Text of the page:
Kristina Rosinsky

Kristina Rosinsky (Undugu Society of Kenya - USK): Kristina graduated in 2007 with a BA in government and politics (magna cum laude) from the University of Maryland-College Park with minors in French and history. During her time at university Kristina did study abroad in Nice, France for five months and then worked in Huancayo, Peru teaching English to children in early 2007. In her senior year Kristina wrote a thesis titled “The Effect of the Mexico City Policy on International Development: An Attack on Reproductive Health and Family Planning Worldwide,” which received high honors. Prior to her fellowship, Kristina worked at AP as an intern and then as the Assistant Information Manager.

Obama Day

06 Nov

As you would expect, Kenyans have had Obama fever over the last few weeks. Their temperature peaked yesterday when their pride swelled on the news of his victory, so overcoming them that President Kibaki named today Obama Day, effectively closing all businesses to celebrate what their son has accomplished.

Some Kenyans stayed up all night on Tuesday to hear the first results. Me, on the other hand, just set my alarm for 4 a.m. so I could start to watch the results come in once the polls closed at home. Sitting on the couch, completely glued to CNN, the results started showing that Obama was in the lead. Hours passed and he when he started winning major states, my excitement grew and grew. Then at 7 a.m. (11 p.m. Eastern), the California polls closed and CNN declared Obama the winner!

The local channels immediately went to images of Kenyans dancing in Kogelo village (where Obama traces his heritage) where their excitement matched that of the crowds at home. The rest of the day Obama was the only acceptable topic of conversation. When I arrived at the USK office, I heard Obama’s victory speech being replayed over the radio, I saw employees looking at the state-by-state results and felt the happiness and pride that infiltrated every Kenyan that morning.

Obviously, this man has not only injected hope in Americans, but into Kenyans too. What he has inspired is not just excitement and pride, but the true belief that everyone has the chance to make it in life, no matter where you start from. The American Dream is just as alive here in Kenya as it is at home and Obama is the one that has made that happen.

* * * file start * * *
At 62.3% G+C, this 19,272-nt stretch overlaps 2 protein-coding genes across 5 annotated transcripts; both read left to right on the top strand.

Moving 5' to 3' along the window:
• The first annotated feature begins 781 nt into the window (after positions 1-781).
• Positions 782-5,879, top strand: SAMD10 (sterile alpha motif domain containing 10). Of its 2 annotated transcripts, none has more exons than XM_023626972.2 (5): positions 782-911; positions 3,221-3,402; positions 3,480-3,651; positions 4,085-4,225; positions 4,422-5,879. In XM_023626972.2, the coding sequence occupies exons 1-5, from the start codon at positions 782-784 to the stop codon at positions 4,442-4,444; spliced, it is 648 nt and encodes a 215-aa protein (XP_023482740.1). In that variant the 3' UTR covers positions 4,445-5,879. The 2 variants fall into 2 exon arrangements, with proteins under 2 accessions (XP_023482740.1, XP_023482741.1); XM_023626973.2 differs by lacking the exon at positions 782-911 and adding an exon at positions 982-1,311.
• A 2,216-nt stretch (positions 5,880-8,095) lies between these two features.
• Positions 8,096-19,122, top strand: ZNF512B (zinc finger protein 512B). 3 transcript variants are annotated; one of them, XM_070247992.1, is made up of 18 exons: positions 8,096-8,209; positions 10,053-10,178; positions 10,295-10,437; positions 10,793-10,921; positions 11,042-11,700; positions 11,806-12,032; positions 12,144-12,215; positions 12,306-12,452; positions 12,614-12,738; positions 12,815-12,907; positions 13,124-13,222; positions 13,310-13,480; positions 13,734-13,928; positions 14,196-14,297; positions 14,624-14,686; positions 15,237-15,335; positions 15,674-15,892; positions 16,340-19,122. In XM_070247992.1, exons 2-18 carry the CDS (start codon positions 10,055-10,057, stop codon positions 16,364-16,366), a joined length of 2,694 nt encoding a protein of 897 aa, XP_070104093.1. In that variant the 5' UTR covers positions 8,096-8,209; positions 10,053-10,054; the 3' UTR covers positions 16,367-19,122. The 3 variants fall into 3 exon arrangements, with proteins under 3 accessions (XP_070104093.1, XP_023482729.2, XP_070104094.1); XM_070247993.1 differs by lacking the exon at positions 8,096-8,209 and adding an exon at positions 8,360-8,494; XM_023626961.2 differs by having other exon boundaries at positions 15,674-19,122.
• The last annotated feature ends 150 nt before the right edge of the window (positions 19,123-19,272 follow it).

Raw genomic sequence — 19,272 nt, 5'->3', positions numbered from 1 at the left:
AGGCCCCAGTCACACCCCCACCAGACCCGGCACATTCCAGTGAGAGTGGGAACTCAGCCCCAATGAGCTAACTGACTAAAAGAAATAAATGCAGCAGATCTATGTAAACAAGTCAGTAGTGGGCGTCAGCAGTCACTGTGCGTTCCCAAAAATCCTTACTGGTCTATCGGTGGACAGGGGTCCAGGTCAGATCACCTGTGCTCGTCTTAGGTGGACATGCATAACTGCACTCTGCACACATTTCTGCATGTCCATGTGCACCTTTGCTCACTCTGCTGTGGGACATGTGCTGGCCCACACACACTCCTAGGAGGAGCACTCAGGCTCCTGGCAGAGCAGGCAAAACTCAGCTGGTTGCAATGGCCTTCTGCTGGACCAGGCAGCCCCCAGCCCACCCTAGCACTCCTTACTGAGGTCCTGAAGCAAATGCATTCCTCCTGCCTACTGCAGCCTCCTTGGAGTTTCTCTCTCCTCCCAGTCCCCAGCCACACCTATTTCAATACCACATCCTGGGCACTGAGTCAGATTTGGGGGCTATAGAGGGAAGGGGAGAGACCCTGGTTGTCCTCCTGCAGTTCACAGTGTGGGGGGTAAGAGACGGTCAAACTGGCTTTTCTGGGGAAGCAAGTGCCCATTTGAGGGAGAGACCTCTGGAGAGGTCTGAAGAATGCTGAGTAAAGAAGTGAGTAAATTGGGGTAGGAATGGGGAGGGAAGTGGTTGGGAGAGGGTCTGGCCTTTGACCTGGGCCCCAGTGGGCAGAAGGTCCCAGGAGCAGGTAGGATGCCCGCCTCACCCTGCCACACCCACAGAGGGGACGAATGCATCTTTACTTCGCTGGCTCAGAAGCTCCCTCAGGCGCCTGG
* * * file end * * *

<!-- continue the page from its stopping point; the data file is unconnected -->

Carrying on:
However, this hadn’t always been the case. When I first got here in May, the common sentiment I felt from Kenyans was that life is hard and that it is very difficult, if not impossible, to move up past what you were born into. But on Wednesday morning, the attitude shifted. Thanks to Obama and the Americans who voted for him, now the feeling is that everything and anything is possible for anyone, even ordinary Kenyans. This new found hope and optimistic vision for the future is exactly the kind of thing Kenyans need to improve their lives and their society.

For this reason, and so many others, I am so proud to have such an inspiring man as our 44th president. He has already changed so much and I can’t wait to see what else he can do in the next four to eight years. Happy Obama Day everyone!

Posted By Kristina Rosinsky

Posted Nov 6th, 2008


  • Raphael Obonyo

    November 13, 2008





    OBONYO Raphael[1],

    Nairobi, Kenya


    Wednesday the 5th of November 2008 will forever remain a historic day in the human calendar. It is a day when the whole world rose to the good news of the election of the first ever black president of the undisputed powerful nation in the world. It is on this day that one Barack Obama was elected the 44th President of the United States of America after a resounding win. Doubtlessly, Barrack’s candidature for presidency had received resounding endorsement not only from Americans but the rest of the world and as such his victory is celebrated far and wide.